On Slicing and Classroom Implications #sol15 Day 22

Write, Share, Give
I am really so grateful to the Two Writing Teachers- Stacy, Anna, Betsy, Beth, Dana, and Tara, for creating this Slice of Life Challenge, which is surely a great deal of work and management, but is life-changing for so many of us.  I wanted to reflect a bit on what I've noticed about writing in the last 22 days and what it might mean for my students. 

I first wrote this in narrative form, but then I revised it as a table to better show how my personal connections can lead to classroom implications. 

My noticings about the Slice of Life Challenge
Classroom Implications for my 3rd graders
The freedom to come up with my own topic makes the writing personally meaningful.
It still remains true: students need to self-select their topics the majority of the time for the writing to be meaningful.  Students need help seeing the possibilities for topics in their lives.
Comments from other readers makes it much more motivating to write and share.
I need to give feedback more often and sooner on their writing and provide opportunities for students to comment on each other’s writing.  We use Kidblog for blogging and I need to teach into thoughtfully commenting on another’s piece.
Not every piece resonates with other readers but I have to stay true to my heart. (I can see how many people read each post.  The ones about my kids get way less visits than the ones about teaching.  I’ve actually considered changing topics to get more “hits” on my blog and then stopped myself from being ridiculous. I have to write what matters to me.)
Share this with students! Let them know that sometimes readers will really pick up on something in their reading and love it but there are other times their writing won’t get a lot of praise or interest.  If what they wrote matters to them, then that is okay.  It’s like being a baseball player- not every up at bat will yield a home run but that doesn’t mean you shouldn’t swing anyway and enjoy the experience of playing.
I really enjoy being able to integrate pictures, videos, and quotes from other books and places into my writing.
Using a site like Kidblog allows students that opportunity, too.  I’ve found my students go crazy in the picture galleries and waste a lot of time finding funny pictures and not doing the actual writing, so I would have to teach them how a picture or video could add to their writing, not replace it.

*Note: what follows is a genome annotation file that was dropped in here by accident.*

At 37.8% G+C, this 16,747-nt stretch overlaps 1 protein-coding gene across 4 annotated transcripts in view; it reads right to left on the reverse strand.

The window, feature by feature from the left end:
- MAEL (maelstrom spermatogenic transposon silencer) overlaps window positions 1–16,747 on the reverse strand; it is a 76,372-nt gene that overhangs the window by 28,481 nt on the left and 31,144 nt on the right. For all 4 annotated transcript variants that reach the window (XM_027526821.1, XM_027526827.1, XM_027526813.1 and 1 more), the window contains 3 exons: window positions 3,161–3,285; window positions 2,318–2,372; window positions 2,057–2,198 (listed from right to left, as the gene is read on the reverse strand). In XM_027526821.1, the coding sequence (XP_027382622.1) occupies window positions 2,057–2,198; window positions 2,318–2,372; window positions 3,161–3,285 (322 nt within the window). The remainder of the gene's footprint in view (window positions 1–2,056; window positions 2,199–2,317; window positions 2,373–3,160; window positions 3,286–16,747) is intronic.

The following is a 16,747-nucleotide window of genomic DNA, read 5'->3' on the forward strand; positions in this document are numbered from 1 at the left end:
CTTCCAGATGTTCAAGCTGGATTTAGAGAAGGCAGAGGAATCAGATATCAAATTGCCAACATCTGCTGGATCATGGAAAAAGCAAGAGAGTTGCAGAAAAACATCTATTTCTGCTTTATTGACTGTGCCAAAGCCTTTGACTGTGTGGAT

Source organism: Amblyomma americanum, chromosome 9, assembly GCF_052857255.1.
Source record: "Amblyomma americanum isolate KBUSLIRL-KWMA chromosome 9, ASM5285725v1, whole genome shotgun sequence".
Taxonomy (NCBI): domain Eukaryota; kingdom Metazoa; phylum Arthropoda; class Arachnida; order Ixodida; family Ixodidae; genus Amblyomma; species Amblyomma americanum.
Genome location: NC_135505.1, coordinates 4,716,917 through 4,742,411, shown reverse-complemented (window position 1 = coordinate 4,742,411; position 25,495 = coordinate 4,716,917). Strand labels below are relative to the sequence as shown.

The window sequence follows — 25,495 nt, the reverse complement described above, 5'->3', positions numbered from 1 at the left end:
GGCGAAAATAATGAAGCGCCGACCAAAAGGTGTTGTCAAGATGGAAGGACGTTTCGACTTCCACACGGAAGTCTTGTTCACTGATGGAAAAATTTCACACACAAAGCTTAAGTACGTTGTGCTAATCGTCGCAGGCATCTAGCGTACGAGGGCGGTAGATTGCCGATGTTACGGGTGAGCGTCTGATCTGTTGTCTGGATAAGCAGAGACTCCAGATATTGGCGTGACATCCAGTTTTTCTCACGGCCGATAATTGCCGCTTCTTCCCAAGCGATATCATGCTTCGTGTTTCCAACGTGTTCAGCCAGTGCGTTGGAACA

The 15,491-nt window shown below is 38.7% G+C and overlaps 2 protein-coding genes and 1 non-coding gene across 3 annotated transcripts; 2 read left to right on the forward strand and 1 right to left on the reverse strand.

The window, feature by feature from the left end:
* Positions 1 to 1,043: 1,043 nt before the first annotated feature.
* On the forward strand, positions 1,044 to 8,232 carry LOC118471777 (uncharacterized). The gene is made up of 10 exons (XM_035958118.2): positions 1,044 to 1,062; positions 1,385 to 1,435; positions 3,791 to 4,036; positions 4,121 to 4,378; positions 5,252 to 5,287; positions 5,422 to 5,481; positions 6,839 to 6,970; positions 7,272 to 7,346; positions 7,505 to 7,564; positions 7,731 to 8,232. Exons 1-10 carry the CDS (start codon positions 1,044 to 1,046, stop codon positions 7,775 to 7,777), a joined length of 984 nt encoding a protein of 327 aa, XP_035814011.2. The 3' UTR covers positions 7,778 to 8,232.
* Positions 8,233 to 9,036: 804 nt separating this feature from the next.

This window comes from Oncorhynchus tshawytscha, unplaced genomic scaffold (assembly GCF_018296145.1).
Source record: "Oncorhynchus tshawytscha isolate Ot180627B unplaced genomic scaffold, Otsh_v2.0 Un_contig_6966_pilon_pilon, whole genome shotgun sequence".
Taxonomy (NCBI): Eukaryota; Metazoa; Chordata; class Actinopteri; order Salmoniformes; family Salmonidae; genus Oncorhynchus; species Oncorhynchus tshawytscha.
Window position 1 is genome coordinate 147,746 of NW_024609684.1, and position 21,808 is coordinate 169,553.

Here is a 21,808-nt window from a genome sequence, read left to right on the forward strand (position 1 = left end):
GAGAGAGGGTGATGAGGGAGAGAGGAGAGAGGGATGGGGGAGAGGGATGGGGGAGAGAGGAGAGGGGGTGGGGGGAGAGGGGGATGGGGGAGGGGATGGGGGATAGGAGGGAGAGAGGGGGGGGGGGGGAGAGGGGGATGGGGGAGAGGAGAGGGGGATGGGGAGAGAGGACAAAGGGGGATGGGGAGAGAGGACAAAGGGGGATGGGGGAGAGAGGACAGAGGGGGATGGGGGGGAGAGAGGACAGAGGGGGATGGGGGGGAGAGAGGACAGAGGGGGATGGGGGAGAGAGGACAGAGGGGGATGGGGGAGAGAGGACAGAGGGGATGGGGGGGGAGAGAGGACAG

The challenge feels do-able because there is an end in sight, otherwise it might feel overwhelming and daunting to have to write and post each day. But now that I am in the daily habit of writing, I know I will continue blogging much more than I would have if I hadn’t participated in this challenge.
I am considering creating a blogging challenge for my third graders for the month of April.  I am hoping they will “catch the writing bug” and want to continue, as I do, when the challenge is over.  While I might not blog every single day, I know I will blog much more often than I did before starting this challenge.  Maybe that will happen for them, too.
Writing every day has made my writing better and connecting with other teachers and writers has made me feel part of a community.
Students need time to write. I wanted to write each day- how do I make them WANT to write each day too and not feel like a chore that they just "phone in" to get it done? How do we find time to share our writing when we don’t have enough time as is? I am thinking I need to utilize writing groups and writing partnerships more often for more immediate feedback, as well as encouraging more writing on Kidblog.  The writing, sharing, and commenting more often would most likely create the feeling of community among my students. 
Reading other “slices” has helped my writing improve and given me more to think about.  It’s made me feel less alone and more connected. Writing slices where I share things I’m struggling with has also made me feel less alone and has been comforting.
Reading and writing are important for intrapersonal and interpersonal development.  We tap into our own ideas, worries, and hopes and when we share that with others or read about others ideas, worries, and hopes we lose that sense of isolation and fear.  Students need to feel safe to be vulnerable in their writing.

Writing in this challenge has led me to personal and professional discoveries and insights, has made me feel part of a special community, and has inspired me to make writing more meaningful for my students. The Slice of Life Challenge has become something I look forward to doing each day.  In many ways, this challenge has renewed my love of writing and my passion for helping students find their voices, too. 


Popular posts from this blog

#SOL16 Ditch the Dojo?

The Teacher I Used to Be #SOL17

#SOL17 Homework and Used Cars